The National Catholic Review
Thomas J. Massaro

It happens in all corners of human life. A practice or endeavor starts up, gains momentum and evolves into an unquestioned feature of the social landscape. This familiar process of routinization displays certain advantages. It allows society to turn its attention to more pressing business, under the assumption that if settled institutions are not broken, they require no fixing. The problem is that self-regulation is rarely sustainable. Taking anything for granted for too long invites corruption and corrosion. When the inevitable crisis arises, it is time for hard thinking and quick action.

Christian ministry provides a particularly poignant case study in this life cycle of social institutions. Even in contexts where ministers appear to deserve unquestioned trust, scandal is just one betrayal away. When abuses involving sex, money and power grow to systemic proportions, thoroughgoing reforms emerge as the only remedy to set things right.

The latest book by Richard Gula, S.S., proposes just the type of reforms we need in the wake of the clergy sex abuse scandals. Drawing upon decades of experience teaching ethics at the Franciscan School of Theology of the Graduate Theological Union in Berkeley, Calif., Gula addresses sensitive issues of equal relevance for both ordained and lay ecclesial ministry.

The advice offered is anything but a generic call for better behavior and more consistent attention to moral responsibilities in ministry. Gula makes a strong case for a specific program of improvement, one revolving around the adoption of expanded standardized and explicit codes of ethics for ministers, both clerics and laity.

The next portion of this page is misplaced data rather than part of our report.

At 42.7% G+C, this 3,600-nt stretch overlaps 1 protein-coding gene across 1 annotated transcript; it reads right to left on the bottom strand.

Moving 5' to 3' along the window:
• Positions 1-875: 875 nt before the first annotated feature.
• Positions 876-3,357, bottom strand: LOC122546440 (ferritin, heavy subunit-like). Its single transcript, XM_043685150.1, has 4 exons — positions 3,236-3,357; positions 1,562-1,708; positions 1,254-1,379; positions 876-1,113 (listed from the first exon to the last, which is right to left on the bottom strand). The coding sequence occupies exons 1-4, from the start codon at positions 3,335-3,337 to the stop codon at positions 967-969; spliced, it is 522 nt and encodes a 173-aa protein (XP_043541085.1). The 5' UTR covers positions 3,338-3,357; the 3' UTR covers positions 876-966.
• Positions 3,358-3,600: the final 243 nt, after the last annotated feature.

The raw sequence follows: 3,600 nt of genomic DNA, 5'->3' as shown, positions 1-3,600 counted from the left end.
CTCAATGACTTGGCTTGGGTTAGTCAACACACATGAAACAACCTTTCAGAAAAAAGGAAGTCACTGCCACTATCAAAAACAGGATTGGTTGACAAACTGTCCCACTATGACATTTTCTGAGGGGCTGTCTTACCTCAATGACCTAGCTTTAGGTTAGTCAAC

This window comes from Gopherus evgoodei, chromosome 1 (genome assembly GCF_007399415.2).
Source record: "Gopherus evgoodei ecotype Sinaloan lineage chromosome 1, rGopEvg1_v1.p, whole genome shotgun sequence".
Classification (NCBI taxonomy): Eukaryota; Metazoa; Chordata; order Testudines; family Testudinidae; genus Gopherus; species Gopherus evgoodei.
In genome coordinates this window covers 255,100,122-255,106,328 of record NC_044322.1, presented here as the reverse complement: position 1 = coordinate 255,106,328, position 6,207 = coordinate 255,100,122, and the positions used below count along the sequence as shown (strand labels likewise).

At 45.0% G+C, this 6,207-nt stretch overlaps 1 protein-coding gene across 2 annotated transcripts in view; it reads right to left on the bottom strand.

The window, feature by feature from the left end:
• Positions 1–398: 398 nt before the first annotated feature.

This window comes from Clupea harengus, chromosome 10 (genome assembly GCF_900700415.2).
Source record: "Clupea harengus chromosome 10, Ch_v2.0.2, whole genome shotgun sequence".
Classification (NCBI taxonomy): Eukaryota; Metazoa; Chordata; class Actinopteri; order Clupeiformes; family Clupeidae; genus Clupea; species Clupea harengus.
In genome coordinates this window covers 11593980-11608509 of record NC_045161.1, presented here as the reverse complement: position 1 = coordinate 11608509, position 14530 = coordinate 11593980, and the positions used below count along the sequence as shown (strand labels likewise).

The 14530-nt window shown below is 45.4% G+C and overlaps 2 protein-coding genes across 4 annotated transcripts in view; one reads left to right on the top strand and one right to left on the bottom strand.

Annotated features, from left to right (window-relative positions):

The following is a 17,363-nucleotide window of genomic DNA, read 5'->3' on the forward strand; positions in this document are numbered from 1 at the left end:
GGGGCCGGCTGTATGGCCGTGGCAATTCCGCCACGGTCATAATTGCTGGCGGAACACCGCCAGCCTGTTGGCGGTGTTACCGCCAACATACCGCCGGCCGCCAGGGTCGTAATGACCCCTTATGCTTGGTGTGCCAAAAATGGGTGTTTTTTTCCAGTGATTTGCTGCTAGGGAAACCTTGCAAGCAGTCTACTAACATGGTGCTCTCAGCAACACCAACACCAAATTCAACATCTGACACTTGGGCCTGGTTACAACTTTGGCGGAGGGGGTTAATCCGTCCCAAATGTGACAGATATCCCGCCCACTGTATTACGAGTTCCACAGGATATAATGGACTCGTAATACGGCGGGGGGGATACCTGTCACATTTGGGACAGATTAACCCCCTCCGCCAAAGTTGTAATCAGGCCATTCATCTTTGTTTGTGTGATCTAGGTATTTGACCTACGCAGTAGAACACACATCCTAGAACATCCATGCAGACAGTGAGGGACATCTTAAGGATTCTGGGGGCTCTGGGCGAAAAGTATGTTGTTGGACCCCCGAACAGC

The key term in this regard is the professionalization of ministry. Any proposal to accomplish this goal meets with predictable opposition on the grounds that qualitative differences exist between ministry and the usual endeavors identified as professions, such as law and medicine. Gula readily acknowledges the distinctive nature of ministry as rooted in a holistic, vocational response to God’s initiative and displaying spiritual, indeed transcendent dimensions. He argues that despite such inevitable tensions, resisting such features of professional life as institutionalized codes of conduct will only retard the trust upon which responsible ministry depends.

If ministers are to assume a fully professional identity, changes will have to unfold on two levels. The more obvious is the package of external reforms, including structures to ensure ministerial accountability and uniform standards to protect values such as confidentiality in ministerial relationships. Gula suggests a range of practices, such as peer review and uniform disciplinary procedures and sanctions for controlling deviant behavior. It should be possible to build on existing platforms like the competency-based model of the “National Certification Standards for Lay Ecclesial Ministry.” Dioceses will have to cede some of the autonomy they enjoy (even under the Dallas charter) in order to implement national standards and codes of behavior, especially governing priests and deacons. But whatever price is paid will pale in comparison to what is accomplished in strengthening justice in ministry and restoring trust in the church.